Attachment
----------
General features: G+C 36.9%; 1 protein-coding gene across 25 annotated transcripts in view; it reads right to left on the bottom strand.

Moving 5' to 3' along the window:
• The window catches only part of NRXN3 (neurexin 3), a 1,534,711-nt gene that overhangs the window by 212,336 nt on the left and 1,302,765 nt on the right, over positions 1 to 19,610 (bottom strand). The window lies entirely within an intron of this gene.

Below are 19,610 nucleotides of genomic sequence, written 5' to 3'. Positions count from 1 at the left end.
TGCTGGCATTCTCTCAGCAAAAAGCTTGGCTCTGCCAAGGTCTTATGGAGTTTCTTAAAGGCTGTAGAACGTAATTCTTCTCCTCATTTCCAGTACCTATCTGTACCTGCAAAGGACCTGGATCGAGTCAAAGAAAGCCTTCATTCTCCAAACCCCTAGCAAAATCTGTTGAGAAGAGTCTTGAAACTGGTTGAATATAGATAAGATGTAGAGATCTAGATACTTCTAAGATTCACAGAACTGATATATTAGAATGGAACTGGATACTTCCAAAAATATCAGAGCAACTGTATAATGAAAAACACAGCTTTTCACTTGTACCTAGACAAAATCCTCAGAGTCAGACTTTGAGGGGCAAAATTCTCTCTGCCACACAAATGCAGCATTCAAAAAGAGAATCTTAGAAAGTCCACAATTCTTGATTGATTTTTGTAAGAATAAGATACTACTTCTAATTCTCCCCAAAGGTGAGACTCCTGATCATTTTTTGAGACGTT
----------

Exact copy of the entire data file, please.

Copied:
General features: G+C 36.9%; 1 protein-coding gene across 25 annotated transcripts in view; it reads right to left on the bottom strand.

Moving 5' to 3' along the window:
• The window catches only part of NRXN3 (neurexin 3), a 1,534,711-nt gene that overhangs the window by 212,336 nt on the left and 1,302,765 nt on the right, over positions 1 to 19,610 (bottom strand). The window lies entirely within an intron of this gene.

Below are 19,610 nucleotides of genomic sequence, written 5' to 3'. Positions count from 1 at the left end.
TGCTGGCATTCTCTCAGCAAAAAGCTTGGCTCTGCCAAGGTCTTATGGAGTTTCTTAAAGGCTGTAGAACGTAATTCTTCTCCTCATTTCCAGTACCTATCTGTACCTGCAAAGGACCTGGATCGAGTCAAAGAAAGCCTTCATTCTCCAAACCCCTAGCAAAATCTGTTGAGAAGAGTCTTGAAACTGGTTGAATATAGATAAGATGTAGAGATCTAGATACTTCTAAGATTCACAGAACTGATATATTAGAATGGAACTGGATACTTCCAAAAATATCAGAGCAACTGTATAATGAAAAACACAGCTTTTCACTTGTACCTAGACAAAATCCTCAGAGTCAGACTTTGAGGGGCAAAATTCTCTCTGCCACACAAATGCAGCATTCAAAAAGAGAATCTTAGAAAGTCCACAATTCTTGATTGATTTTTGTAAGAATAAGATACTACTTCTAATTCTCCCCAAAGGTGAGACTCCTGATCATTTTTTGAGACGTT